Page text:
Tell Congress to Protect Our Personal InformationLearn More About Unauthorized Access to Data
Tell Congress to Protect Our Personal Information
In March 2018, the public learned of yet another major privacy violation: Cambridge Analytica, a political consulting firm that supported President Trump's campaign, amassed private information from roughly 50 million Facebook users without the vast majority of these users’ knowledge or consent. Cambridge Analytica did so by exploiting Facebook's policies, which enabled Facebook apps to collect not only their users' data, but also their users' friends' data.
The Cambridge Analytica scandal is not unique. Unauthorized access to personal data seems to be a running theme over the past year. The latest estimates show the Equifax data breach affected half of the U.S. population, and hardly a week goes by without another data breach being reported.
It’s time for the public to take a stand on unauthorized access to data -- whether that’s data obtained with authorization but shared and used in ways that exceed user permission, like Cambridge Analytica, or a breach where data is obtained without any consent at all, like Equifax.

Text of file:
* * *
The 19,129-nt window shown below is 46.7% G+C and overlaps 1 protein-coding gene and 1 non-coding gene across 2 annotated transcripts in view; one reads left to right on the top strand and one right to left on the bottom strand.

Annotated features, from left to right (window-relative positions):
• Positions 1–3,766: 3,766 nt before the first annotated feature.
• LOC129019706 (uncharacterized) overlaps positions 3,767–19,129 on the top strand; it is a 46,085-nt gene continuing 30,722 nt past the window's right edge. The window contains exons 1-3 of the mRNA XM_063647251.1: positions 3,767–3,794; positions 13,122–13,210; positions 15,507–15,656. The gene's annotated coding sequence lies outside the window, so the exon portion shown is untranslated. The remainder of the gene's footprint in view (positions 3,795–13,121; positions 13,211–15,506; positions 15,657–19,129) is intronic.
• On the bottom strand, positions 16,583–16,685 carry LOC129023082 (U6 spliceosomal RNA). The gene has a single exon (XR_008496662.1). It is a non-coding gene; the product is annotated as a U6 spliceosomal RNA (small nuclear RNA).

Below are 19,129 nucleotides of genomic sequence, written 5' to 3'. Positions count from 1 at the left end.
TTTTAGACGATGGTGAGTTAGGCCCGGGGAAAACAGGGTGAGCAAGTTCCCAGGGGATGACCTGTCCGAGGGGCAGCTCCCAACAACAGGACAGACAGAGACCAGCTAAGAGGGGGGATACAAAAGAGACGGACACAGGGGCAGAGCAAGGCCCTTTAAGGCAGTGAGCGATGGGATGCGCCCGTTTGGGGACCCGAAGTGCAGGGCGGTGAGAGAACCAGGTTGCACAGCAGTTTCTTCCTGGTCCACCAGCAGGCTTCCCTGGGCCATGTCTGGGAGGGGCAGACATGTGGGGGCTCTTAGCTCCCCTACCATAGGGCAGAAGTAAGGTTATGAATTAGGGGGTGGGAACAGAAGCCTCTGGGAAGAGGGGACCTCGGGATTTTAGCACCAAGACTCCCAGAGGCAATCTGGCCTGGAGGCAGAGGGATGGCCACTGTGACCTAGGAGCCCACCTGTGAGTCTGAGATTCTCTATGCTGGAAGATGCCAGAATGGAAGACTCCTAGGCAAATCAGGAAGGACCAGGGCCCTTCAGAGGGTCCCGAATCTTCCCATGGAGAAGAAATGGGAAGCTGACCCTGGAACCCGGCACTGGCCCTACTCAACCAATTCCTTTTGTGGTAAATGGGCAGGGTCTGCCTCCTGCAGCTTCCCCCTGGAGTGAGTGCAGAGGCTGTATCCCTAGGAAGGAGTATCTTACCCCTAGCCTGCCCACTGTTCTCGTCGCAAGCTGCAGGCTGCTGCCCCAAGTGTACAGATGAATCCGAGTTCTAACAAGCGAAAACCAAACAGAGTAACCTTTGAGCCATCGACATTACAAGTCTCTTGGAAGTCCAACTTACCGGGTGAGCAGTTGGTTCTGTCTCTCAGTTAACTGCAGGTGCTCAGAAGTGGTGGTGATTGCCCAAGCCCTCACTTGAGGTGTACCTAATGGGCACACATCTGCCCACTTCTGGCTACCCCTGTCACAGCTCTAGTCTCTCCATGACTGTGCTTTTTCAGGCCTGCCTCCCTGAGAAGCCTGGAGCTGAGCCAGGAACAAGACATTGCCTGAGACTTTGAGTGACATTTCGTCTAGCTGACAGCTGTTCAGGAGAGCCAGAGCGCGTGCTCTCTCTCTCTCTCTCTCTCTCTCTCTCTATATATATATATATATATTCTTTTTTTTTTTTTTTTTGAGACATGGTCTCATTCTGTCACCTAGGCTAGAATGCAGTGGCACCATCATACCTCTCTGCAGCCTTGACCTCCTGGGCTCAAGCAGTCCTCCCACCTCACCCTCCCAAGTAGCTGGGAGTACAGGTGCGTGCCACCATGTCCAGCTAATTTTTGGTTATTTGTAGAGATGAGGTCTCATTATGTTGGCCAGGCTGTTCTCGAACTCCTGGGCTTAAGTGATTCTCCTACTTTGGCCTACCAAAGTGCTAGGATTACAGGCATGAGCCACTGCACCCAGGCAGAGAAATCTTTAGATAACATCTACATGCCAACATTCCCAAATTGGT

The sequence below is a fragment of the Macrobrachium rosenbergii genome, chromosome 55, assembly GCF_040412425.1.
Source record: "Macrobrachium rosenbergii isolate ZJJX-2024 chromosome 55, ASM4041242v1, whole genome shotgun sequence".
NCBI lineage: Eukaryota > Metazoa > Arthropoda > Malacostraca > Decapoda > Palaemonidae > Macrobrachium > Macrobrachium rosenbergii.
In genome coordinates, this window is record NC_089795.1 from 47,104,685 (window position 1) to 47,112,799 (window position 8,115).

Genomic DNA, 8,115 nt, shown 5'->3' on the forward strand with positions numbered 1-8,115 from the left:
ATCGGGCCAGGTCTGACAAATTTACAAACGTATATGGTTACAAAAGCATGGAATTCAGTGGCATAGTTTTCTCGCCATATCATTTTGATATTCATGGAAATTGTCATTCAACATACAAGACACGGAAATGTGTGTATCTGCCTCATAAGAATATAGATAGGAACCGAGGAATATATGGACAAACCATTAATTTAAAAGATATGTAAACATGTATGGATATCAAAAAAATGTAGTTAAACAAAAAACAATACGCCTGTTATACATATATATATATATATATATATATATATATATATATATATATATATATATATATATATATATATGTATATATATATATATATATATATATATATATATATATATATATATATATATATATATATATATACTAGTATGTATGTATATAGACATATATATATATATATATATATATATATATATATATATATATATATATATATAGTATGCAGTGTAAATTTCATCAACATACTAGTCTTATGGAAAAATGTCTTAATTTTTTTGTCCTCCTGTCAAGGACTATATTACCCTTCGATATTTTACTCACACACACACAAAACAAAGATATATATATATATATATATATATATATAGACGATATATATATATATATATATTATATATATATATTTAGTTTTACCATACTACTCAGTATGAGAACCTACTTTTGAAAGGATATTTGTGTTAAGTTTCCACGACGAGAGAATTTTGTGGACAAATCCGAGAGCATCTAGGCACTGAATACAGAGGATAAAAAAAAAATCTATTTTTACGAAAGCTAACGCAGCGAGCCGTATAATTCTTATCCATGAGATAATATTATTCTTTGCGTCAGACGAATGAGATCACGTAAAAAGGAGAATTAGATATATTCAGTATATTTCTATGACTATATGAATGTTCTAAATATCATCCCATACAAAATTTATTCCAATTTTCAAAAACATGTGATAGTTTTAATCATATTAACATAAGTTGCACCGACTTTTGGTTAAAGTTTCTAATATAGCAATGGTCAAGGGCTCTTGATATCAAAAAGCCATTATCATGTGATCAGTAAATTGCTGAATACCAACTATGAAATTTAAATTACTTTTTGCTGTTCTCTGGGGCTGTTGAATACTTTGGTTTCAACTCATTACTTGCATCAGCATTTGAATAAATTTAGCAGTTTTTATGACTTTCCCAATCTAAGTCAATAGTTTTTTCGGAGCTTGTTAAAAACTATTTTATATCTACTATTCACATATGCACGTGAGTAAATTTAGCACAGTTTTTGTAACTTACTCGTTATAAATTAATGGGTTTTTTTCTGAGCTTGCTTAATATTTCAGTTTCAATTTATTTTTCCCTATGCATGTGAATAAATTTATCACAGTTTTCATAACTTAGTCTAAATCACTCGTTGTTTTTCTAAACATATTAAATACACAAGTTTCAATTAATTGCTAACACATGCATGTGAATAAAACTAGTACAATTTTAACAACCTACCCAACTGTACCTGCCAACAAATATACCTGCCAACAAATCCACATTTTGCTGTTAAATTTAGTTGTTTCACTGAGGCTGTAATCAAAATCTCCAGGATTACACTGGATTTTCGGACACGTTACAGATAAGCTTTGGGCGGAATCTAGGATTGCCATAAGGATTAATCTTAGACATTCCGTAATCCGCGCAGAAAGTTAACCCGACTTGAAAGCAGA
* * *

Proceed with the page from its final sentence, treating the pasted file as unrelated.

In the digital era, it is impossible to fully participate in society without sharing our personal information with third parties like Facebook. Congress needs to step in to protect consumers.
Send a letter to your members of Congress with the tool above. Tell them that companies like Facebook and Equifax should:
- be required give consumers notice and obtain consumers’ affirmative consent before they retain or share consumers’ personal information;
- adhere to robust security standards when retaining private information; and
- stop using forced arbitration clauses that take away the right of consumers to sue when these companies betray their trust.
It’s time for Congress to return control of personal data to the people providing it -- the rightful owners.
Read more about how Congress should respond to Cambridge Analytica here.
Image credit: Visual Content on Flickr